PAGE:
Difficult lambing

So today did not go so well.  I knew Suzette was close to lambing since she’s been separating herself from the flock.  So I stayed home today while Tom went to a swap meet and watched her.  I did some gardening in the morning and then at 11:00 noticed she was scratching at the bedding and seemed to be getting closer to laboring.  So I held off of eating breakfast and did barn chores so I could watch her more closely.  

Around 11:30 she starting having contractions- they were pretty rare and she wasn’t pushing. Still no water bag so I decided to shear the old thin sheep that I was holding off on until the weather got warm.  Since it was above 90 degrees I figured it was warm enough.  Between each shearing I checked on Suzette- no change.  I consulted Laura Lawson’s book “Managing your Ewe and her Newborn Lamb” and so after 2 hours I did an internal check on Suzette.  Her cervix wasn’t completely dilated, and I couldn’t feel the lamb to check position.  So I waiting another 1/2 hour and check her again- her cervix had dilated more and I could feel a hoof and an ear so I knew the lamb wasn’t breech and Suzette was still making progress.  The bag was still intact so I decided to eat something- it was past 1:00 now.  
And then went back to check her.  This time I felt her and the bag broke and meconium came out.  So then I knew we were in trouble.  I found the two front legs and pulled put no head.  So I found the head was upside down from the position it should be in.  I tried several times to reposition it- but no luck.  I ran to make a lamb puller and came back.  I then was able to grab the head, partially reposition it and pull it and the feet.  It was a tight fit but finally I was able to deliver the lamb.  It wasn’t breathing.  I tried to stimulate it and swing it.  No breaths.  I tried to give it mouth to mouth no response.  I tried swinging it more vigorously and then brought it into the feed shed.  I listened with my old stethoscope and found a heart beat so kept trying mouth to mouth.  I cleared the mouth with the suction bulb tried again.  I tried drying and stimulating nothing.  Then I listened again- still a heart beat.  Then I  listened to my arm- same heart beat.  I was hearing my own rapid pulse.  I tried to feel a beat in the chest, in the rectum and umbilical cord-none.  Then I noticed the umbilical cord as really short.  At this point I gave up.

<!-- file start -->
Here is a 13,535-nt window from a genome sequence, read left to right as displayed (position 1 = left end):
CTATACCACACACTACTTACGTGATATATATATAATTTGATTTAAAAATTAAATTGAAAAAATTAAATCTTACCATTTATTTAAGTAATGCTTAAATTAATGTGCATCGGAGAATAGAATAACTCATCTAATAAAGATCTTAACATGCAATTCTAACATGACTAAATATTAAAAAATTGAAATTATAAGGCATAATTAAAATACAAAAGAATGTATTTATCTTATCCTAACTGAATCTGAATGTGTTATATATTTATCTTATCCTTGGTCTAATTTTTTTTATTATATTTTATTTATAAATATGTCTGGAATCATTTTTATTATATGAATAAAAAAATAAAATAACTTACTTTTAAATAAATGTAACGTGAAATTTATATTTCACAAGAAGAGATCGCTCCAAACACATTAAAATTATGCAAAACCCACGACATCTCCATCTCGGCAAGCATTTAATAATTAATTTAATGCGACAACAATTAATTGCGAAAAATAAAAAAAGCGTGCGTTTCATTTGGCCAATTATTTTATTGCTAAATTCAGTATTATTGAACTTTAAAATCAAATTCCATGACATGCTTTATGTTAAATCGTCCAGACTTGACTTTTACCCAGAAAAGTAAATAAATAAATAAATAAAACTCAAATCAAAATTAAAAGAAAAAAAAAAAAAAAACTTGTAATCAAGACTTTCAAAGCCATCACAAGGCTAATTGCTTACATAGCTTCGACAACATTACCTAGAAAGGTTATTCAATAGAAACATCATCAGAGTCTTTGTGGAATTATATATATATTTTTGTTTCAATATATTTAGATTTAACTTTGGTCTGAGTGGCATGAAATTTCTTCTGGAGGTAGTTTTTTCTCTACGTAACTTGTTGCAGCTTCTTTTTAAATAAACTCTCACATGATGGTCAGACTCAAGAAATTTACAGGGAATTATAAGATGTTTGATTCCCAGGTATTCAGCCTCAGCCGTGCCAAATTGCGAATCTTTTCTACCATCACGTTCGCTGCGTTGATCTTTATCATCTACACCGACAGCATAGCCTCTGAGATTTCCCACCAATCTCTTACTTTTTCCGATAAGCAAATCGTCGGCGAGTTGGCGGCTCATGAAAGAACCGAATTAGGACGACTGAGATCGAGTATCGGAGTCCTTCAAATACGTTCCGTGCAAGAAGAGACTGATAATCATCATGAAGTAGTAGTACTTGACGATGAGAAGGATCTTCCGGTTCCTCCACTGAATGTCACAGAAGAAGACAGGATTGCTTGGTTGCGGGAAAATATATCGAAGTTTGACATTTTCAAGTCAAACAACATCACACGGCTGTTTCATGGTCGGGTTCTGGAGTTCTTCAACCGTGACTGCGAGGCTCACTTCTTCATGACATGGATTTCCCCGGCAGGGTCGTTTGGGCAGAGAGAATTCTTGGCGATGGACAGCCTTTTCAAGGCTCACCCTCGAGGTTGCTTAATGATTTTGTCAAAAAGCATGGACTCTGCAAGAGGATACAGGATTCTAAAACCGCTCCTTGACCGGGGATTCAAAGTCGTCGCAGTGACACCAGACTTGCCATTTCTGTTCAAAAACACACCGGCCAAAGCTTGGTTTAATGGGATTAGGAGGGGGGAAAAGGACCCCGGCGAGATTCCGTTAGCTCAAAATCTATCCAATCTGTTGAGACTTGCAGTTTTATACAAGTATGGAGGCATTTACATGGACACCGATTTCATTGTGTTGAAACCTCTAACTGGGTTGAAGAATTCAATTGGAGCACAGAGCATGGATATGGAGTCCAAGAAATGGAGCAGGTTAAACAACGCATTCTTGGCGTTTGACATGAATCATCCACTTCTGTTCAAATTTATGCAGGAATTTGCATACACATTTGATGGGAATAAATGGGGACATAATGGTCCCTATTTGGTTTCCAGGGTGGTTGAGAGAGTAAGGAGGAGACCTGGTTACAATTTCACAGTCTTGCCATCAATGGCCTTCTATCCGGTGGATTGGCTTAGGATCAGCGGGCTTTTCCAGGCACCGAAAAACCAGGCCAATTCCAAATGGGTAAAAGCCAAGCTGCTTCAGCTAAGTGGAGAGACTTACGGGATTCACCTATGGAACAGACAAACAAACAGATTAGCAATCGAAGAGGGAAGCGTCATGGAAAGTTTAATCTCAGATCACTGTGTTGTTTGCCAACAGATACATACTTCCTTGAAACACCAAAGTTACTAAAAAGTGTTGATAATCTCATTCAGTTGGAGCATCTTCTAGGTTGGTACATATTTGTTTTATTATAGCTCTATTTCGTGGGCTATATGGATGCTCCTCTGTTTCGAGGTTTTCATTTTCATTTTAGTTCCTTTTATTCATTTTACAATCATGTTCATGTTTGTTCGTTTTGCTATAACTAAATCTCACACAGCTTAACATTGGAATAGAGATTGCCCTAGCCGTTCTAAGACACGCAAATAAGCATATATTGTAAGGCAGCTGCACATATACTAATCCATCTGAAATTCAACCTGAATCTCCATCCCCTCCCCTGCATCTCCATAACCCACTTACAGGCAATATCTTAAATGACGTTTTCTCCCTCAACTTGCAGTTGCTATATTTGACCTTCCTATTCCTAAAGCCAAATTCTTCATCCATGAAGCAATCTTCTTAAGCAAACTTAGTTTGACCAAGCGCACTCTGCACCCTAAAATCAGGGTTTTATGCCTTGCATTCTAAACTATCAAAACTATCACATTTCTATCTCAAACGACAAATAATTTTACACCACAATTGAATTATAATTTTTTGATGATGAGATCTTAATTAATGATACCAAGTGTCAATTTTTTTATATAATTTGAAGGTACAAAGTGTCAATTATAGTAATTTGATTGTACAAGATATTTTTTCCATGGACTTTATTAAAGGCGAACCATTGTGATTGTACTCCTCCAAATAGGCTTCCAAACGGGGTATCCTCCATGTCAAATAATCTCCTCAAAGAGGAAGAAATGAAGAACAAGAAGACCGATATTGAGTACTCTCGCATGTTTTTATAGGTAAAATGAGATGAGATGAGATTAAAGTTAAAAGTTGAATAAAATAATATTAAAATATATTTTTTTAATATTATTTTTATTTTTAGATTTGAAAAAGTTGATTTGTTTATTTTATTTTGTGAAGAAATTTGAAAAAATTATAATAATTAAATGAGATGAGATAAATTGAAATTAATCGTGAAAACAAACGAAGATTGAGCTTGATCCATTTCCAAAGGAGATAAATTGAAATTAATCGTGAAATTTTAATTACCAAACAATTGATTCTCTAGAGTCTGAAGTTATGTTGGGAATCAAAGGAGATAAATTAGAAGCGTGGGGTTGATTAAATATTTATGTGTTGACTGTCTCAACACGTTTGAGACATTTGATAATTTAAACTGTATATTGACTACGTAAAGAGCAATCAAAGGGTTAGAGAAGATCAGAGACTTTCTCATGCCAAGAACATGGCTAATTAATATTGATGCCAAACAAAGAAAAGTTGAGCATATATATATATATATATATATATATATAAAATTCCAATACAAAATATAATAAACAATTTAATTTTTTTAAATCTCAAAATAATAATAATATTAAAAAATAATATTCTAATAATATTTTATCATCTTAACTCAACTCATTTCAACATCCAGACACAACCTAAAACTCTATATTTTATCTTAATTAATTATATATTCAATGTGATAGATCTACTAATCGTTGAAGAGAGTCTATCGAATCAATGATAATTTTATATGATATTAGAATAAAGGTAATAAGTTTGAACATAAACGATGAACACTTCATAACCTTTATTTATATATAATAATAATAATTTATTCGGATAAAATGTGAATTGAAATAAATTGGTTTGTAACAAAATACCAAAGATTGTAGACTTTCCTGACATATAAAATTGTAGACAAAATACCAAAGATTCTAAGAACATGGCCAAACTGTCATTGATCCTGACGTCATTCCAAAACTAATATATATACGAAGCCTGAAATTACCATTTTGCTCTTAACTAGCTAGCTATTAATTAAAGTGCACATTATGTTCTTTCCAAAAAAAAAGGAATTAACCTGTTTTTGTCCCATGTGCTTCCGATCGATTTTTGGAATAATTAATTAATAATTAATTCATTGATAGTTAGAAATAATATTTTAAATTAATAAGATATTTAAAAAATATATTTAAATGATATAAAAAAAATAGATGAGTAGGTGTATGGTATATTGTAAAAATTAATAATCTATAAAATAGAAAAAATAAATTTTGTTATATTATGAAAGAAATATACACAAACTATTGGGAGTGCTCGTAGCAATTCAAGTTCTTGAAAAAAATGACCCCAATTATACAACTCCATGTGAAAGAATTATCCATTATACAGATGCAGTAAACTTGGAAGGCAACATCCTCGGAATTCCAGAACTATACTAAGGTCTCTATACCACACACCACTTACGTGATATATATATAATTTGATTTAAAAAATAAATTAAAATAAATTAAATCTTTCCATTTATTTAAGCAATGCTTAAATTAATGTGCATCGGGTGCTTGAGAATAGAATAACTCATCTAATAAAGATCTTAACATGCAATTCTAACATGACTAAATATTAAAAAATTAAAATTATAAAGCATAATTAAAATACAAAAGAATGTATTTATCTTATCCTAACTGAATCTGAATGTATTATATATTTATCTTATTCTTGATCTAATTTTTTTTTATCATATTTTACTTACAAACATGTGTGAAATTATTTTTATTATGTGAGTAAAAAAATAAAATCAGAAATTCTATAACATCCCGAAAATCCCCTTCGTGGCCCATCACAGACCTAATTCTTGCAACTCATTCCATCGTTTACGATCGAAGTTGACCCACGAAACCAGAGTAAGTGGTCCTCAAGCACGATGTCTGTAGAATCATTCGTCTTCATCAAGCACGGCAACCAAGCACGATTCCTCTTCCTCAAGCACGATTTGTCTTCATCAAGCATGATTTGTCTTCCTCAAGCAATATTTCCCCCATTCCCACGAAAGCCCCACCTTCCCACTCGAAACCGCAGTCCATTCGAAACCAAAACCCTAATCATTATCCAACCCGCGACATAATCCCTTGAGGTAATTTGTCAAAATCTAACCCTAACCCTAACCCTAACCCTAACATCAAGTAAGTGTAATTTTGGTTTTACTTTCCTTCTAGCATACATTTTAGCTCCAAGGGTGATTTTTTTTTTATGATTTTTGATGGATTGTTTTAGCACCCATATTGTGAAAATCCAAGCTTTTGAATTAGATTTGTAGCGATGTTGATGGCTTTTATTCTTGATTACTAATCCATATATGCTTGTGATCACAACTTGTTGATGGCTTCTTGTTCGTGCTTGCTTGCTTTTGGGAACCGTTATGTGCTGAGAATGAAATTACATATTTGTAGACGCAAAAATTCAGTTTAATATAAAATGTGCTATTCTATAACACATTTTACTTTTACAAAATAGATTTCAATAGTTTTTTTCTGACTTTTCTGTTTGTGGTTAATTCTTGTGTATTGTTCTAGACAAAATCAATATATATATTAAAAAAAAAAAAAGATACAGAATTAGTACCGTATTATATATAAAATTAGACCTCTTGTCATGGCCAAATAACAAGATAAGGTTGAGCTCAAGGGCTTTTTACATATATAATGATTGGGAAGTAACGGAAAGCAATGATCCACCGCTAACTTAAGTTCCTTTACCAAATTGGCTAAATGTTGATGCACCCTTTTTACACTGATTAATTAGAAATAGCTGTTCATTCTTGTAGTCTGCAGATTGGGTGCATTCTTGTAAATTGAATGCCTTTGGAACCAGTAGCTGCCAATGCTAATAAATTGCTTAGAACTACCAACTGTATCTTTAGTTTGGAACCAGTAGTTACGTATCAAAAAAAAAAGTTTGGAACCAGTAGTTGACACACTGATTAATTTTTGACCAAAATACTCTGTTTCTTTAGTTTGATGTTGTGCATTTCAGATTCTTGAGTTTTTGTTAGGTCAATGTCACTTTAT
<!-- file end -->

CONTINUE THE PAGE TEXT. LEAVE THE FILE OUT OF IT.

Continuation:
The lamb was a white and black spotted ewe lamb.  She was pretty too but kind of big.  Suzette had problems delivering in the past where we had to pull and the lamb came out dead (although there was no malpositioning last time).  But last year she delivered Comet without assistance.  If she lives I won’t be breeding her again.

My other problem is that one of Lily’s teats is still huge to the point where her twin lamb can’t nurse off of it.  While I was waiting for Suzette I had milked her udder out into a bottle and bottle fed her twins.  They took it avidly and their tummies didn’t seem very full before hand.  I watched them try to nurse off her right side but can’t.
Right after I gave up on Suzette’s lamb Tom came home.  I explained the situation.  I then got the bright idea of taking one of Lily’s lambs, smearing Suzette’s amniotic fluid on it and seeing if she would accept it.  I thought it would help the lamb as it could nurse well, and it would help Suzette have a lamb to take care of, and it would help her deliver the afterbirth.  The plan seemed to work OK- Suzette licked the lamb off and let it nurse.  However Lily keeps crying looking for her lamb, the lamb Huey keeps crying for Lily, and Dewey doesn’t have a twin brother to cuddle up with anymore.  So then I thought I made a mistake and tried to put Huey back.  Lily sniffed it and wouldn’t accept it; Huey tried to nurse but wasn’t allowed to. Suzette seemed mildly upset when I took Huey away.  So I gave up and put Huey back in with Suzette.  I hope it all works out.  
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